Monte Carlo statistical simulations are crucial for predicting and improving yields in custom/analog IC design, but run times are becoming unwieldy at advanced process nodes. As described in a recently archived webinar, Cadence and TSMC collaborated to develop a new technique that can provide a performance improvement over statistical simulation using traditional methods.

The new method, developed for the TSMC 16nm FinFET Plus (16FF+) process node, uses a “worst sample search” approach. Basically, TSMC has developed an API that makes it possible for the Cadence Virtuoso Analog Design Environment (ADE GXL) to run sensitivity analysis using a single variable. The sensitivity analysis identifies critical devices. Designers can then run re-ordered samples to identify those most likely to fail, and find the worst cases among them. An “auto-stop” feature in ADE stops the overall sequencing when statistical yield percentages are met.

In the webinar, Jason Chen, design methodology and service marketing manager at TSMC, noted that Cadence and TSMC have a long history of collaboration over many process generations. At 16nm and below, the need for collaboration is stronger than ever, and as such, the new statistical simulation method is one of the deliverables for the TSMC 16FF+ custom design reference flow.

**Simulation Challenges**

The growing impact of variations is driving the need for statistical simulation, Chen noted. However, designers are running into the following challenges:

**Run Time**– Many Monte Carlo samples must be run for worst/based case and statistical results**Accuracy**– Insufficient Monte Carlo runs may impact accuracy of analysis results**Circuit Scaling**– The increasing amount of variables limits circuit scalability

TSMC, therefore, is proposing a solution that offers fast sensitivity analysis, fast statistical result estimation, increased capacity for large circuits, and an ability to change the simulation order of Monte Carlo samples. The solution is Variation-API, and it provides an interface between TSMC device variation information and the Cadence variation analysis flow.

Variation-API serves two major functions. The first is statistical variable reduction, which makes it possible to analyze a single variable instead of a set of statistical variables. The second is Monte Carlo sample re-ordering, which allows the user to run samples to find the ones that most likely to fail first.

“A design typically starts with many statistical variables to be handled,” Chen explained. “TSMC’s Variation-API is able to intelligently reduce them to a single delta V_{th} variable instead of many statistical variables.” After sensitivity analysis with ADE, he said, “Variation-API reorders Monte Carlo samples to identify the simulation runs that are most likely to fail first, and also finds the worst cases.”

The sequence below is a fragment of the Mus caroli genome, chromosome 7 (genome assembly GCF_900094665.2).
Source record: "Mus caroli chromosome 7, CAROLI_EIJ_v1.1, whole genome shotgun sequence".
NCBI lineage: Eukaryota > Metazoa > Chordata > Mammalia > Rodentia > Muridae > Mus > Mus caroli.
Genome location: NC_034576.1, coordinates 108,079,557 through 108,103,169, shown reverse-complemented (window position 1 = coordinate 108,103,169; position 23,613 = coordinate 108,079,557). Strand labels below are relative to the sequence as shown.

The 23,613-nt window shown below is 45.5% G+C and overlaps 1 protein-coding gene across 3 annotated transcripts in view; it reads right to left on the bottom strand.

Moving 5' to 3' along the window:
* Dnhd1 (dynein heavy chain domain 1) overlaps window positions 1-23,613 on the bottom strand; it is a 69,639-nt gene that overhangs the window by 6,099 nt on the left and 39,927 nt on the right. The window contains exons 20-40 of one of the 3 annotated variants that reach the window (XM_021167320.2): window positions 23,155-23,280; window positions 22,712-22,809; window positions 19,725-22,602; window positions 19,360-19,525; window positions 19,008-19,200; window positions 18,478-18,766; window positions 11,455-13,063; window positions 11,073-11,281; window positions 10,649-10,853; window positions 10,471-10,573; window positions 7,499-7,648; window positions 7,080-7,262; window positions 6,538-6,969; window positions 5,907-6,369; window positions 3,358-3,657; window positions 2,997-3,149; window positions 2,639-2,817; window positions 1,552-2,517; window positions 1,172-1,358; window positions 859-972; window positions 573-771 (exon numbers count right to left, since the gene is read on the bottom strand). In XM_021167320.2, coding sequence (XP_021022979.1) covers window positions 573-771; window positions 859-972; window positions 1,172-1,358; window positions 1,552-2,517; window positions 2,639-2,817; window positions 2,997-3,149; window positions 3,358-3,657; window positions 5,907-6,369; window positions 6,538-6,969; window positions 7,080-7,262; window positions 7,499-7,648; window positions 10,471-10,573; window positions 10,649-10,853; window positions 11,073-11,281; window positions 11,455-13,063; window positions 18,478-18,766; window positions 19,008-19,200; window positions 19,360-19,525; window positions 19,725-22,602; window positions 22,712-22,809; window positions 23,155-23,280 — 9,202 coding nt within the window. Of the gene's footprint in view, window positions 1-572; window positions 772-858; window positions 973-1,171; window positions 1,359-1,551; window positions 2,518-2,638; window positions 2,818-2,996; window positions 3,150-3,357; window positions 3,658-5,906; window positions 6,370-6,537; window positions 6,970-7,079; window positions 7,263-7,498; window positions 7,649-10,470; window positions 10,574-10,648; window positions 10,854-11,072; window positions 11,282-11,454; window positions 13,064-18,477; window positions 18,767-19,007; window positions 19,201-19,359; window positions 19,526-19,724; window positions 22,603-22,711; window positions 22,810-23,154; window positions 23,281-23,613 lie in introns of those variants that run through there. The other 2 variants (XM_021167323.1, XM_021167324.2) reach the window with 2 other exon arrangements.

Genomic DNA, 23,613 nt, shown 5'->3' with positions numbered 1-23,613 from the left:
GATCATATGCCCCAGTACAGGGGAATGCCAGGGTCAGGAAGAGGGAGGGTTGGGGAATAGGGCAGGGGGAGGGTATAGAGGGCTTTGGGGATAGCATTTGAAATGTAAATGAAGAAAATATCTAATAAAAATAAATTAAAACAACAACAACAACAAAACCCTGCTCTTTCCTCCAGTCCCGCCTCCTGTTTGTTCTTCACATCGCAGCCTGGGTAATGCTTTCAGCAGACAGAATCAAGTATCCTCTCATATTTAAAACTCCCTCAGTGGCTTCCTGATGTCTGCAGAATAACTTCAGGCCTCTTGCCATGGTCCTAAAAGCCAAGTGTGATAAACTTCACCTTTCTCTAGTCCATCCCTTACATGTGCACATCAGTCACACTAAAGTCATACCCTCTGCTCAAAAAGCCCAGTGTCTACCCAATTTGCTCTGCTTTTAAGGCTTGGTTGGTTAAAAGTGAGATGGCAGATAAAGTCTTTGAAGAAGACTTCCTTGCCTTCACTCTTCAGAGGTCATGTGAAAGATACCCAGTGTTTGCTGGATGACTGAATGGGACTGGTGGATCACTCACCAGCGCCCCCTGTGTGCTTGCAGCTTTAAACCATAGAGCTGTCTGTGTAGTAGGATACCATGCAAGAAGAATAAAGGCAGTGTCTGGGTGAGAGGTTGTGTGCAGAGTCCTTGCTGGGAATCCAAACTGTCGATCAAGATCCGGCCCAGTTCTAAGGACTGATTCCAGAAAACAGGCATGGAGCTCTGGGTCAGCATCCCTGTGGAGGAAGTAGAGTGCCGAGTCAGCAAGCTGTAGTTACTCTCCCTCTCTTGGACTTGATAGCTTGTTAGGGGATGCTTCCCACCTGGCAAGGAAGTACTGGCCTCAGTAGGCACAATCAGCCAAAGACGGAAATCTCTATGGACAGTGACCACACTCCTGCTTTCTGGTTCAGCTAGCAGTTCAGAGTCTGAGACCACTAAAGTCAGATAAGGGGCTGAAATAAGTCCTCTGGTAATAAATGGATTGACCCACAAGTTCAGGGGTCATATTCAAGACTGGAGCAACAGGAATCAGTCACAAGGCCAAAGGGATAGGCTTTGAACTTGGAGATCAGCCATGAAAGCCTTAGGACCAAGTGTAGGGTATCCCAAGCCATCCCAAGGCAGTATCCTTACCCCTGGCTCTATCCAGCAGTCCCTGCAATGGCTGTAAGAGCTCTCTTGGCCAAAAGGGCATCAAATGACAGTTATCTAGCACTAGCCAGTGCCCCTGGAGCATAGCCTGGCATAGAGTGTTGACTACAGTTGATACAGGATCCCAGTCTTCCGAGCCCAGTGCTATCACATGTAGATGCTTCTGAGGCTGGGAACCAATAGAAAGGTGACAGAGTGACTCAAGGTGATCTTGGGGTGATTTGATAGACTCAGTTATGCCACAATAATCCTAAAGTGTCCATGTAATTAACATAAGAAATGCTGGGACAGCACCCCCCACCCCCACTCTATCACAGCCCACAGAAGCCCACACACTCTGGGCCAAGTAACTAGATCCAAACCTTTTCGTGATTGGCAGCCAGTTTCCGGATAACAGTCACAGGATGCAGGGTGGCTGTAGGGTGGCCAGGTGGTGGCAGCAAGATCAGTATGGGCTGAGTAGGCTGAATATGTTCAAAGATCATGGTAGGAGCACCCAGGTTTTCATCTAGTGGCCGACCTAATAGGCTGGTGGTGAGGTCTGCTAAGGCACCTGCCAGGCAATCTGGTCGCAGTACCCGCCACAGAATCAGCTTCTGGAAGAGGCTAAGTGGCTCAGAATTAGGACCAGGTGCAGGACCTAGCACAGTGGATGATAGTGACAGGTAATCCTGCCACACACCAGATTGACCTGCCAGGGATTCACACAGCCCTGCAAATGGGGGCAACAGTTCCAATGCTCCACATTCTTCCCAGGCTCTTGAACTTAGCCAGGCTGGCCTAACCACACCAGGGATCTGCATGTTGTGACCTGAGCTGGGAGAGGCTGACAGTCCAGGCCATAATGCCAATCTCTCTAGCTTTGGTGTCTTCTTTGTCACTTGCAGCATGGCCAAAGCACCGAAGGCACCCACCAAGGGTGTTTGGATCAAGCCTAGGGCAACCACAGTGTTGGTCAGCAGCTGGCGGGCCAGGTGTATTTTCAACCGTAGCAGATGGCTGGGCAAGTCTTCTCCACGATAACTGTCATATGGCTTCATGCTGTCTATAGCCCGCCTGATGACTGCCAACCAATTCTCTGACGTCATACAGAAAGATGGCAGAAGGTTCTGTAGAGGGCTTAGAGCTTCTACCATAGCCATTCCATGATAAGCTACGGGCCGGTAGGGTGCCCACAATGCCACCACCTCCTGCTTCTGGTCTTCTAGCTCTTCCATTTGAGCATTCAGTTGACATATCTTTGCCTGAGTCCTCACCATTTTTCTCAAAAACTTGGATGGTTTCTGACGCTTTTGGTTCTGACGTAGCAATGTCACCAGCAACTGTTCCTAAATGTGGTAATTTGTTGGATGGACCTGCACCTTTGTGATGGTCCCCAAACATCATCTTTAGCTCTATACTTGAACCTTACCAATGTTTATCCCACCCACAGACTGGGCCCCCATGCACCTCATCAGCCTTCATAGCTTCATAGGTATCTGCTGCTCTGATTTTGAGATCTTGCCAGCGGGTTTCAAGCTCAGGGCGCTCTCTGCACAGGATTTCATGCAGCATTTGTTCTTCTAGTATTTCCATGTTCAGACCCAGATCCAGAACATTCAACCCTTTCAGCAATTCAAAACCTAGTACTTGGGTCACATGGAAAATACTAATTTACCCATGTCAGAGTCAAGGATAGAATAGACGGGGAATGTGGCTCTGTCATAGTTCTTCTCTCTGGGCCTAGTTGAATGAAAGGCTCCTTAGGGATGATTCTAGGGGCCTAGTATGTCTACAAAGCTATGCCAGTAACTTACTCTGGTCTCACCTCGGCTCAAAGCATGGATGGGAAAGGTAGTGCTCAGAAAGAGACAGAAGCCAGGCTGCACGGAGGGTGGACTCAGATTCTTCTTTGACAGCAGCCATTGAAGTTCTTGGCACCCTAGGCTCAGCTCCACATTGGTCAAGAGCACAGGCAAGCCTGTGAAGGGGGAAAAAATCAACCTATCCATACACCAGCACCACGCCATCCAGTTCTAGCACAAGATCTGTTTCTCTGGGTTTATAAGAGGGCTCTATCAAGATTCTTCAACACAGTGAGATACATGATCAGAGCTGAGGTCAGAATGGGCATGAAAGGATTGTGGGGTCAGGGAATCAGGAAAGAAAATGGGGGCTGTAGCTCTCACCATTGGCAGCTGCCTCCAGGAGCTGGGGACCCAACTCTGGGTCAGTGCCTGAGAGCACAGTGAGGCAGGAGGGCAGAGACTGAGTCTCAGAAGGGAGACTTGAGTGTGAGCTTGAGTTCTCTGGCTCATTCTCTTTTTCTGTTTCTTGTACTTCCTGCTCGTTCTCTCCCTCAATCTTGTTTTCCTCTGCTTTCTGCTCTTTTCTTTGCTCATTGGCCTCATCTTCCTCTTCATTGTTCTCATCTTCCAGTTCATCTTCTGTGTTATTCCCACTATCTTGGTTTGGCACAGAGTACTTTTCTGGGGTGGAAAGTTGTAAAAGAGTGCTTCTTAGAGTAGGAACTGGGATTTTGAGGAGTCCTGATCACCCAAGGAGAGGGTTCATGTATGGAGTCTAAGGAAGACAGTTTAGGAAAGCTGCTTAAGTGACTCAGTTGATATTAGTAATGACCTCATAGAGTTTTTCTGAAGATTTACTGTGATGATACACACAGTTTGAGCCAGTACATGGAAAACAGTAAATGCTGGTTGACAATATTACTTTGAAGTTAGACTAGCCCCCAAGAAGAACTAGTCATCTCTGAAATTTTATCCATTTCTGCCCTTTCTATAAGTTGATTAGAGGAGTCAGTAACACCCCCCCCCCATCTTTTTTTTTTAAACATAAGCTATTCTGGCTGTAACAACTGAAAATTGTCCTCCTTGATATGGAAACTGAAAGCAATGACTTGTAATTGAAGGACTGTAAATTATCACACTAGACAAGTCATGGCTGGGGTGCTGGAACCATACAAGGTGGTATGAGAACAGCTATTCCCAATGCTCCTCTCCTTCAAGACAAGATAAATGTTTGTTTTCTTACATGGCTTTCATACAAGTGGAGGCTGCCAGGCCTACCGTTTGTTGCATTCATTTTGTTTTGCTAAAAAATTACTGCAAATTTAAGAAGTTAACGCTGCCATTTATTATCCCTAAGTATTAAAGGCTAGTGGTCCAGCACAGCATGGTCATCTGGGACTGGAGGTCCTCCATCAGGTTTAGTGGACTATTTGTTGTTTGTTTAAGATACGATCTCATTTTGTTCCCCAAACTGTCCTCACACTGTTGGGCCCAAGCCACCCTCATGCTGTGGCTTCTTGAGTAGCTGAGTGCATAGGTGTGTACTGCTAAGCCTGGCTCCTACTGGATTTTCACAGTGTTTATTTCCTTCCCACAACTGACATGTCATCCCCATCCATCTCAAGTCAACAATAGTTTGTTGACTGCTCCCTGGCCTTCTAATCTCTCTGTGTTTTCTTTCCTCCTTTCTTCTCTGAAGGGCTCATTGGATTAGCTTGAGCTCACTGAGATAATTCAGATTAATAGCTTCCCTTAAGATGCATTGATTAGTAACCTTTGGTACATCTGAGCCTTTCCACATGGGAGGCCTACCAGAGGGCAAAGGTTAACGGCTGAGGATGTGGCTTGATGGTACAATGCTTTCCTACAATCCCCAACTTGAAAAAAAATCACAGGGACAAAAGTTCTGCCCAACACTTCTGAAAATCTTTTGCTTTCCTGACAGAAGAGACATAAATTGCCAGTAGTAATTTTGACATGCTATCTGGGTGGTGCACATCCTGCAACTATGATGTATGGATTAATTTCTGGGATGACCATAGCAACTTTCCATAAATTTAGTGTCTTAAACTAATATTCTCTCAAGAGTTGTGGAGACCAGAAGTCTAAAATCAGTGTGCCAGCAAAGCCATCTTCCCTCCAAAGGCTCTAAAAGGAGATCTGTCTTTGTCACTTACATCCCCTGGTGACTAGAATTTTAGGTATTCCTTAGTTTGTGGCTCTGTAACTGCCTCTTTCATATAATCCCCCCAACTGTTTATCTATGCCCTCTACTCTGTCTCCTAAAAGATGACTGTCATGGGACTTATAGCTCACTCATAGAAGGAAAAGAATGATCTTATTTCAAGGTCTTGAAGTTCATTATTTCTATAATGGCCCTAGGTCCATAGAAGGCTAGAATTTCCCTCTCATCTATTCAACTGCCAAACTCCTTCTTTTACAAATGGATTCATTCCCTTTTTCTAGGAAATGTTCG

Variation-API is tightly integrated with the ADE environment. “Users simply launch the Cadence ADE environment, which will include TSMC’s Variation-API and a Cadence toolbar,” Chen said. “Users do not have to worry about connecting two different flows.” The capability is available with the Process Design Kit (PDK) GEN2 from TSMC and Cadence Virtuoso ICADV12.1 and above.

**Demonstrating the Method**

The second part of the webinar consists of a demo by Lorenz Neureuter, product engineering manager at Cadence. The design is an op amp in TSMC 16FF+ technology, and the end goal of the simulation is to improve the yield of the circuit.

In the demo, Neureuter walks through all the major steps in the worst sample search method, starting with sensitivity analysis that varies a single parameter at a time. At the completion of a sensitivity analysis run, a results table automatically opens, and users can sort any column to identify the most important contributor for a given specification (in the demo, for example, 36% of the phase margin variation can be attributed to pin PM2).

The worst sample search method, Neureuter said, is “used to identify the worst sample per specification out of a total of N, without simulating all N samples. We can then create statistical corners based on these worst samples. Worst sample search is a sample re-ordering method. This means Monte Carlo simulations are performed in the order of probability to fail instead of the normal random order.”

“The run begins simulating the re-ordered samples, and automatically stops when there is confidence that the worst sample has been identified,” Neureuter said.

In conclusion, Neureuter said, the number of mismatches for mismatch sensitivity analysis can be reduced by 6X at 16nm in the demo. Critical devices can be identified much more efficiently. And users can achieve an order of magnitude simulation reduction in verifying yield or creating worst-case sample statistical corners.

To access the webinar, click here. A Cadence log-in is required (quick and easy registration process if you don’t have one).

*Richard Goering*

**Related Blog Post**

- Archived Webinar: Variation-Aware Analysis for Advanced Node Design

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